Version: primary October 2015 - Page 2 of 2 - Gemba Marketing

10 Ways to Stop Feeling So Stressed Out

This is a blog post for the obscure subset of people who sometimes feel stressed out, which according to statistics is actually most of you. Turns out stress is incredibly common. Holy crap, right? Who knew? According to the American Psychological Association, millennials tend to report the highest stress levels, but baby boomers also report stress levels that are higher than they consider healthy. On average, women report higher stress levels than men. The number-one cause of stress in the U.S. is—you guessed it—job pressure. So how can we do battle with this giant, ever-present stress beast? Here are a couple of hot tips: 1. Do some breathing techniques. Breathe in for four counts, hold it for seven counts, and breathe out for eight. Science says this works. 2. Go for a walk, a run, or a bike ride. Exercise gives you endorphins. Endorphins make people happy. 3. Talk to somebody. 4. Talk to somebody while you’re walking. Presumably this will relieve your stress twice as fast. 5. Read a good book. 6. Listen to your jams. Studies say music is an important stress-relieving tool and has been since the dawn of time. 7. Make a to-do list. Put some easy things on it so that you can check them off. Don’t you feel better already? 8. Let it out. Never underestimate the power of just straight-up yelling into a perfectly good pillow. 9. Be one with nature. Go for a hike and commune with the trees. 10. Work with us. Arguably the most stressful thing ever is having to do things, so why not pawn that burden off on somebody else? Maybe you’ve got an...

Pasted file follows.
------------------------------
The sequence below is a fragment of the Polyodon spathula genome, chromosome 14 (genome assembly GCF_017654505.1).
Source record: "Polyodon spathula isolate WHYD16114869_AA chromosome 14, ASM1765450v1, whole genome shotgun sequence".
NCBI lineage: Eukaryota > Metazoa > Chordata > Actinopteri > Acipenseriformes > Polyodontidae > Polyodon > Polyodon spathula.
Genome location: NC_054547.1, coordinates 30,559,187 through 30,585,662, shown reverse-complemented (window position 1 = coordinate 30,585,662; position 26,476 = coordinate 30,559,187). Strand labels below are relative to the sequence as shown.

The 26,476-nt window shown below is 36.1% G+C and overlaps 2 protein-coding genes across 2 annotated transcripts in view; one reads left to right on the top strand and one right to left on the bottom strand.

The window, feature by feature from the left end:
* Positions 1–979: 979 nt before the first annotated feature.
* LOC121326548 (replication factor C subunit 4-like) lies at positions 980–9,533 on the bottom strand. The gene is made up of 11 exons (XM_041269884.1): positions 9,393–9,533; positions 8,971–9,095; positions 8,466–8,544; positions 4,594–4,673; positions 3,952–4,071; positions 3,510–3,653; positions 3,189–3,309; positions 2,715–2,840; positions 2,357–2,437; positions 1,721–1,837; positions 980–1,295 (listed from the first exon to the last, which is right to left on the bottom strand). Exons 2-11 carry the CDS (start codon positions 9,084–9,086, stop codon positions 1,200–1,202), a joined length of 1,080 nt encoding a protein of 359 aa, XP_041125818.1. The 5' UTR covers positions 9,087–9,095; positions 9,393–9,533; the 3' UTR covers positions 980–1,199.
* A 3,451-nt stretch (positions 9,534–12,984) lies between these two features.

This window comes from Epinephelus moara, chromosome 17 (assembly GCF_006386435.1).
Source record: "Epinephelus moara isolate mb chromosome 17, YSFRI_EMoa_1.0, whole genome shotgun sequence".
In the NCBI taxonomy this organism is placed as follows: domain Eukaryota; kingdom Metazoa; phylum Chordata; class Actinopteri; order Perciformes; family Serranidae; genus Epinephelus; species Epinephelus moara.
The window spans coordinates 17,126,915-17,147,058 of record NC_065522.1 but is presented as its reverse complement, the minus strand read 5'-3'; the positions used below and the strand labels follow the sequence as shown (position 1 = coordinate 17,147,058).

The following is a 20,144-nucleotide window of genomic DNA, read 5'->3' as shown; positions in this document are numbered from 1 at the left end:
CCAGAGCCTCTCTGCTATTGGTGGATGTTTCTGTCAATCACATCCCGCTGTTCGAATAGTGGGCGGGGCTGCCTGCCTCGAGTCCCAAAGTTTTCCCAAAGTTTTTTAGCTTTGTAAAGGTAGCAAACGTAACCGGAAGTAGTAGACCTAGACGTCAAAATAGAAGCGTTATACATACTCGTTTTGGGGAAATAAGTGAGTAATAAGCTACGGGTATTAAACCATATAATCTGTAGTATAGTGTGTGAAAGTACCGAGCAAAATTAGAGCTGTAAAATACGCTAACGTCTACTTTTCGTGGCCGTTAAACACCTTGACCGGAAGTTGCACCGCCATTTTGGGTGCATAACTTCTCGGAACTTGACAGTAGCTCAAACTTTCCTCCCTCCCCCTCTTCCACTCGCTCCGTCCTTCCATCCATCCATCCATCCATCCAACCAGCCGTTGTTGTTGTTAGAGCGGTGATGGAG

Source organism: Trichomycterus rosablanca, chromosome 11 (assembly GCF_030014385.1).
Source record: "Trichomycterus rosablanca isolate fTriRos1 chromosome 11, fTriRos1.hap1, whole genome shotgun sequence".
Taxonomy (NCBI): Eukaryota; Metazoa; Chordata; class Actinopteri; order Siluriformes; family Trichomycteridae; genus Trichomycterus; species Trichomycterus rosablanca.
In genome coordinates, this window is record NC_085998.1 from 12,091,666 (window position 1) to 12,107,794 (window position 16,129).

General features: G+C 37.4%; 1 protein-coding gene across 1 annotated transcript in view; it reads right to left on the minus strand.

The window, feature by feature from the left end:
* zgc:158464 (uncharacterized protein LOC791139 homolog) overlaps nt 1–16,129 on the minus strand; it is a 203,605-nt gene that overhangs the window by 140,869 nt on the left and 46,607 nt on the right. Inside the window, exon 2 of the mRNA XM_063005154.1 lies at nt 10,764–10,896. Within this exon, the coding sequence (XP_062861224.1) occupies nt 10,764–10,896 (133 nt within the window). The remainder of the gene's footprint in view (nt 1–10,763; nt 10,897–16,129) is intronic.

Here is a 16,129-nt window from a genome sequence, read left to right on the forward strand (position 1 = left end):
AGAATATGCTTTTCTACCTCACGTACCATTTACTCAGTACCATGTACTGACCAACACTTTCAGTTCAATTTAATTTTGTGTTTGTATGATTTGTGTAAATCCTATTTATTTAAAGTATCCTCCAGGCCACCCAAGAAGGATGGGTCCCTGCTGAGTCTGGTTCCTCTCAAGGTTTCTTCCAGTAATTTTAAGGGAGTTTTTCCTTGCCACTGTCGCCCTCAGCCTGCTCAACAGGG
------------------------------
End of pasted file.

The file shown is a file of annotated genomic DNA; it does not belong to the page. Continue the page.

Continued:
The Tear Meter: Why Pixar Movies Make Us Cry

The Internet is full of things. Funny things, sad things—and sometimes things that make you laugh and ugly-cry simultaneously. This is one such thing.   If the goal of experiential marketing is to build experiences, connect with consumers, and impact emotions, then advertisers everywhere could take a page out of Pixar’s book. What you’re looking at here is a parody video that the good people at Above Average created, but would it really surprise any of us to discover that Pixar really does have a SadLab? A big part of going to see Up or Inside Out is knowing that you’re going to be a disgusting mess of snot and tears by the end of it. We see Pixar movies to share a collective nostalgic experience. But the fact that they harken back to the days of our youth—that’s not the only reason we openly weep right there in the theater. We also do it because watching a bunch of toys accept their impending fiery deaths is really freaking traumatic, okay? I’ll give this particular video a 2/5 on the Tear Meter because it was really more funny than sad. However, they also forced me to remember the first ten minutes of Up, and it completely ruined my day....

How to Brainstorm (& Do It Right)